For me this was a first-hand description of the city as it was bombed and shelled with mortars, and burned and ransacked by looters. She named the shops that were closed and boarded up, the hotels and bars that no longer had anything to offer but black coffee. She pointed out that some people were using the chaos to settle grudges and some seemed to have gone quite mad. Her pen portraits of the other ex-pats were also very enlightening and while she obviously had a great deal of sympathy for the Spanish, it wasn't shared by everyone.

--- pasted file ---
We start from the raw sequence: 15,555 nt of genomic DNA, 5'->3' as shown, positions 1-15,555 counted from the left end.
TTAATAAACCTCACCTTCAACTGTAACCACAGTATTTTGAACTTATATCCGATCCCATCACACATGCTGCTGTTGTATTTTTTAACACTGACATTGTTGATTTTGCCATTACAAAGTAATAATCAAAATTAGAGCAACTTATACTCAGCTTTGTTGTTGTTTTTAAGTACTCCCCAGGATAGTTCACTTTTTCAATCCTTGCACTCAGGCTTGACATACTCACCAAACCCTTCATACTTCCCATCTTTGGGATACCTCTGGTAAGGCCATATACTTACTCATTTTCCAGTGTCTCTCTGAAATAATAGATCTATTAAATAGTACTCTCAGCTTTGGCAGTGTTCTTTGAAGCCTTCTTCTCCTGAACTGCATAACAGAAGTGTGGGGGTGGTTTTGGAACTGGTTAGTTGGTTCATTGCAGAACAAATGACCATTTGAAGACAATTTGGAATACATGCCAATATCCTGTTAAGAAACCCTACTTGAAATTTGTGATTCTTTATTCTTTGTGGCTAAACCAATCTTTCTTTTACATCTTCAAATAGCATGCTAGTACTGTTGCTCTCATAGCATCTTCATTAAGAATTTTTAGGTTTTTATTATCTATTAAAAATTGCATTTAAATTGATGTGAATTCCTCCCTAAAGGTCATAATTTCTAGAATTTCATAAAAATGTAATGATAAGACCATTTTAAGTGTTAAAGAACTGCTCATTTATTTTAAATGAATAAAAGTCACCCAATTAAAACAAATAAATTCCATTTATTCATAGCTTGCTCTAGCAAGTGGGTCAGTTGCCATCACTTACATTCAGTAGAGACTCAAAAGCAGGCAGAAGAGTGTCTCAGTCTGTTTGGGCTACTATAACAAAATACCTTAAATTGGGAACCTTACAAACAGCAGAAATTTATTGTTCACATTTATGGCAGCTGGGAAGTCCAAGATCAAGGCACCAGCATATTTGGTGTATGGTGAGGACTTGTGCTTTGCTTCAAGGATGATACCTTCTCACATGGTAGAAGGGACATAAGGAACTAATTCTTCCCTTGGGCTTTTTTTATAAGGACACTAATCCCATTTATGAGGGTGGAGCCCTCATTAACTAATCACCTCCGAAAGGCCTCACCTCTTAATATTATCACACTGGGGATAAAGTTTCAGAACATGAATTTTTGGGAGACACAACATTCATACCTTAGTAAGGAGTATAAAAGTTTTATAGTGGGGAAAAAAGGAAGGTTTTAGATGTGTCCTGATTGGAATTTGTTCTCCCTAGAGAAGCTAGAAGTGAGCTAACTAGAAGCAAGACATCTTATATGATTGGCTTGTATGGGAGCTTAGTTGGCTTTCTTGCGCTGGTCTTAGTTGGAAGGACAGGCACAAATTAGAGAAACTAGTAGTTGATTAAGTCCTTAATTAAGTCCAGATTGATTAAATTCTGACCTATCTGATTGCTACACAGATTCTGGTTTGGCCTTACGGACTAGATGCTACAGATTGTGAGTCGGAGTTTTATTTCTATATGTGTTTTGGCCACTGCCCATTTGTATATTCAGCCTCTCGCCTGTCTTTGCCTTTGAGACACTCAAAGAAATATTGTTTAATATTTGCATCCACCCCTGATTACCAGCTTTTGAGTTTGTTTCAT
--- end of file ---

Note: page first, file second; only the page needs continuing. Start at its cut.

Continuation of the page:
Anecdotes such as this were not something I could have made up. You needed to be there at the time to see what it was like.
Koestler also gave a first-hand account of walking along the road to Álmeria while the fleeing refugees were bombarded by the gunboats. He refers to it as 'sheer target practice' and describes how he and his companion threw themselves on the ground, trying to make themselves 'as flat as flounders'.